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Cool looking and accurate for SOC are two entirely different things. If you don't mind fiddling with an Ah counter, testing for actual Ah capacity, etc., etc. then the SimMarine can give you a lot of good info but currently it does not track SOC as well as it should.

If you want super easy, the original Balmar Smartgauge is about as simple and accurate as it gets but it will not work with LiFePO4.

The new Balmar SG200 expands on the accuracy of the Smartgauge and adds a shunt and a state of health feature. The new SG200 also works with LiFePO4 and is self-learning meaning no continual fiddling to keep the monitor in sync with your bank as it ages and gets PSOC cycled.. The longer it remains connected the more accurate it gets. The way the self-learning SG200 works is the complete opposite of the rest of the Ah counters currently on the market.

Also keep in mind that you really only need to know your SOC perhaps once per day so the display does not even need to be prominent, and can even be mounted inside a cabinet etc.. The original Smartgauge is very antiquated looking but also very accurate. The SG200 is better looking, expandable, less money and also very accurate.
Have you got experience with the Simarine system? From what I have read so far it is supposed to "learn" the battery bank just like the others do, but I have yet to find any testing or reviews that evaluate how well it does that.

While it it nice to have a good looking, modern display, there are a lot of other things going for the Simarine product. For starters, it is expandable. You can add shunt modules that allow you to monitor amp draw and track power consumption on individual loads. You can add tank a tank module to monitor status of water, fuel and black water tanks. You can monitor current input from each charging source. There shunts also have temperature sensor inputs, so you can monitor battery temps, or repurpose the temp inputs for things like inside and outside air temps, and refrigerator/ freezer temperatures. All that data can be presented on screen in whatever format you choose.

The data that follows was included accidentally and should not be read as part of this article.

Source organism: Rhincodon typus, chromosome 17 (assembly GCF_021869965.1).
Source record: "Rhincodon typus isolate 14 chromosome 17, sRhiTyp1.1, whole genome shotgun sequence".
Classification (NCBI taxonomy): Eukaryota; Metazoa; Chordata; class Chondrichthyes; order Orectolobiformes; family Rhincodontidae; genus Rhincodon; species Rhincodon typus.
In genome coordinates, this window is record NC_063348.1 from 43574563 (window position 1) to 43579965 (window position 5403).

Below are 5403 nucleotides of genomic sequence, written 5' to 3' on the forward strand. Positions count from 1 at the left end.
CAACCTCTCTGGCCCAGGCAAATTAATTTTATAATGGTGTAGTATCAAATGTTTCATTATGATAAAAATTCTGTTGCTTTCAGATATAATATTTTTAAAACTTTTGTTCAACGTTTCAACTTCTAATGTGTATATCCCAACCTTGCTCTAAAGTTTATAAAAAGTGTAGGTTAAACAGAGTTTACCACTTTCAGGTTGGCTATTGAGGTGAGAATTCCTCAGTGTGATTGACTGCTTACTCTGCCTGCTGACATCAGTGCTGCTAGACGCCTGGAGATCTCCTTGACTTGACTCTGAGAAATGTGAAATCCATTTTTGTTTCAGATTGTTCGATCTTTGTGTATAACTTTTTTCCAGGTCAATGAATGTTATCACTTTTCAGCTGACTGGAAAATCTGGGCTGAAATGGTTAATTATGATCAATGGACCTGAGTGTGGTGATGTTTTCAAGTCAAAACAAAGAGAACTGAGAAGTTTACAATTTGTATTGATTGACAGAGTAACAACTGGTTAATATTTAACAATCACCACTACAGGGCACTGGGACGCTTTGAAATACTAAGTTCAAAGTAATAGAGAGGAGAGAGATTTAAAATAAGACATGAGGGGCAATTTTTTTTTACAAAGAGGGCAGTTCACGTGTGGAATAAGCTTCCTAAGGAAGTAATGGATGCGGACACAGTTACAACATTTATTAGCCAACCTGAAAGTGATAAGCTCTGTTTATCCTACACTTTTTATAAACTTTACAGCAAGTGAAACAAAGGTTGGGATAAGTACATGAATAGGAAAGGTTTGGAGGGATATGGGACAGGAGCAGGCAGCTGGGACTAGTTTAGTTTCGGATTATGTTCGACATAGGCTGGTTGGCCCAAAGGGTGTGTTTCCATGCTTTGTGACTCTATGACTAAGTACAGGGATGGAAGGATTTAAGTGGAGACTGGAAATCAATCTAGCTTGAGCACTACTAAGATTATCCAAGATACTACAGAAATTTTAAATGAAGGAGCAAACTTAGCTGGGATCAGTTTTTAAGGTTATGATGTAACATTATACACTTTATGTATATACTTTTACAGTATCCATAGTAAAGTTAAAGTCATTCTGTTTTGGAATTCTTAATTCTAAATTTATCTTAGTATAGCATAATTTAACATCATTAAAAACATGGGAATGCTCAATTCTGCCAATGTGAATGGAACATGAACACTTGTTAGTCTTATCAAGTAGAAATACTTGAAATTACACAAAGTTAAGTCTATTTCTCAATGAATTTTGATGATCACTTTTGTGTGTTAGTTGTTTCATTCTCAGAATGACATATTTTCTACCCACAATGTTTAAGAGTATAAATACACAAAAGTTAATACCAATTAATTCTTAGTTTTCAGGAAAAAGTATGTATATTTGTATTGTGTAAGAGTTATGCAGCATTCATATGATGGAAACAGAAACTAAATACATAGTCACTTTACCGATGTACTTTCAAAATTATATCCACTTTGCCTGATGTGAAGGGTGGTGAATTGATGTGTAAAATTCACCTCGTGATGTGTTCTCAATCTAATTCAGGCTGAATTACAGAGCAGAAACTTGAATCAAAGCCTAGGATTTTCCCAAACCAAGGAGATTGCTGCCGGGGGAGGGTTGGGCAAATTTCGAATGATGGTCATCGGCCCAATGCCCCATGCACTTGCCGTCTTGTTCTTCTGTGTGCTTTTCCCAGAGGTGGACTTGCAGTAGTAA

The system broadcasts it's own wifi signal to allow you to interface with your mobile device, which also allows quick and easy software updates. Presumably that means that the manufacturer can continue to improve their algorithms and add functionality in future. (That is no guarantee that they WILL of course, but they CAN!)

Of course all of that functionality comes at a premium price, but for many it may be a worthwhile investment.

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post #37 of 138 Old 04-10-2019
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Re: Realistic expectations for my house batteries

No one's saying it's not a great product overall.

Just that they haven't got SoC accuracy to a great level yet. Apparently after Bruce's comparative test their next firmware updates did improve things a bit, so maybe that will continue.

Even the best SoC meters aren't **that** accurate anyway, so if the unique aspects of the Pico are important to you, just get a SmartGauge as well to calibrate against.

And no, only that and SG200 have that learning feature, at least among non-military consumer systems.
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Re: Realistic expectations for my house batteries

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No one's saying it's not a great product overall.

Just that they haven't got SoC accuracy to a great level yet. Apparently after Bruce's comparative test their next firmware updates did improve things a bit, so maybe that will continue.

Even the best SoC meters aren't **that** accurate anyway, so if the unique aspects of the Pico are important to you, just get a SmartGauge as well to calibrate against.

And no, only that and SG200 have that learning feature, at least among non-military consumer systems.
What comparative test is that? Have you got a link?

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Re: Realistic expectations for my house batteries

Aside from a few "showboats" so to speak, no one has built a real boat powered 100% by solar. Nowhere near it.

You'll find launches that are kept up by solar, and small sailboats that basically having docking engines capable of being run at 3 knots while the sun is overhead, and then really short distances in flat water when it isn't, but nothing that approaches the ability of a typical built, to motor head into adverse wind and waves for 24-48 hours straight.

If you chase down the numbers for fuel density for diesel or petrol, and then compare that to what the very best of batteries can store, and the most optimistic of solar panel claims, the number still come down to fossil fuel, or highly limited purposes for the solar propulsion. They certainly can be enough--but if you run the numbers, solar still comes down to a docking or maneuvering engine, or other light use. (No pun intended.)
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post #40 of 138 Old 04-10-2019
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Re: Realistic expectations for my house batteries

I must have missed it, was anyone talking about electric propulsion?